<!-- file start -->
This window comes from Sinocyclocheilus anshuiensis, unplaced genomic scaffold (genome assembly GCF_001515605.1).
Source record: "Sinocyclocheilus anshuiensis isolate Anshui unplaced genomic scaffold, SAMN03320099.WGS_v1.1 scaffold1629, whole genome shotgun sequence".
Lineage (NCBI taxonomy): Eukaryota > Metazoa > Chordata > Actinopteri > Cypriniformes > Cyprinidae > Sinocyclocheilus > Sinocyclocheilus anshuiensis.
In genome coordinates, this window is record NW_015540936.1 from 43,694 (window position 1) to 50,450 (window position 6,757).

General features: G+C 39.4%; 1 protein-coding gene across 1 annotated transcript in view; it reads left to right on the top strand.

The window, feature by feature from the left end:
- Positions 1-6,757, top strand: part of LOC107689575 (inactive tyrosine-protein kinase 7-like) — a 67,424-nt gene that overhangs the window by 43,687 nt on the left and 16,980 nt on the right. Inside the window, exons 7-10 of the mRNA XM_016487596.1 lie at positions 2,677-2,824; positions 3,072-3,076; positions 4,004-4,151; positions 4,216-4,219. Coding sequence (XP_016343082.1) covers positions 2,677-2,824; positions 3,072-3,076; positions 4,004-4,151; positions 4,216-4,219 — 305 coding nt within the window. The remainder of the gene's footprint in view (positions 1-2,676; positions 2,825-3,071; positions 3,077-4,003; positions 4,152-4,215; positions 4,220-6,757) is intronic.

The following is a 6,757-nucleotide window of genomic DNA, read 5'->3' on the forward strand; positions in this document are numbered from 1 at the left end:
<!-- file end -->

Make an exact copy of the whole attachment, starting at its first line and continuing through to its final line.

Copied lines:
This window comes from Sinocyclocheilus anshuiensis, unplaced genomic scaffold (genome assembly GCF_001515605.1).
Source record: "Sinocyclocheilus anshuiensis isolate Anshui unplaced genomic scaffold, SAMN03320099.WGS_v1.1 scaffold1629, whole genome shotgun sequence".
Lineage (NCBI taxonomy): Eukaryota > Metazoa > Chordata > Actinopteri > Cypriniformes > Cyprinidae > Sinocyclocheilus > Sinocyclocheilus anshuiensis.
In genome coordinates, this window is record NW_015540936.1 from 43,694 (window position 1) to 50,450 (window position 6,757).

General features: G+C 39.4%; 1 protein-coding gene across 1 annotated transcript in view; it reads left to right on the top strand.

The window, feature by feature from the left end:
- Positions 1-6,757, top strand: part of LOC107689575 (inactive tyrosine-protein kinase 7-like) — a 67,424-nt gene that overhangs the window by 43,687 nt on the left and 16,980 nt on the right. Inside the window, exons 7-10 of the mRNA XM_016487596.1 lie at positions 2,677-2,824; positions 3,072-3,076; positions 4,004-4,151; positions 4,216-4,219. Coding sequence (XP_016343082.1) covers positions 2,677-2,824; positions 3,072-3,076; positions 4,004-4,151; positions 4,216-4,219 — 305 coding nt within the window. The remainder of the gene's footprint in view (positions 1-2,676; positions 2,825-3,071; positions 3,077-4,003; positions 4,152-4,215; positions 4,220-6,757) is intronic.

The following is a 6,757-nucleotide window of genomic DNA, read 5'->3' on the forward strand; positions in this document are numbered from 1 at the left end: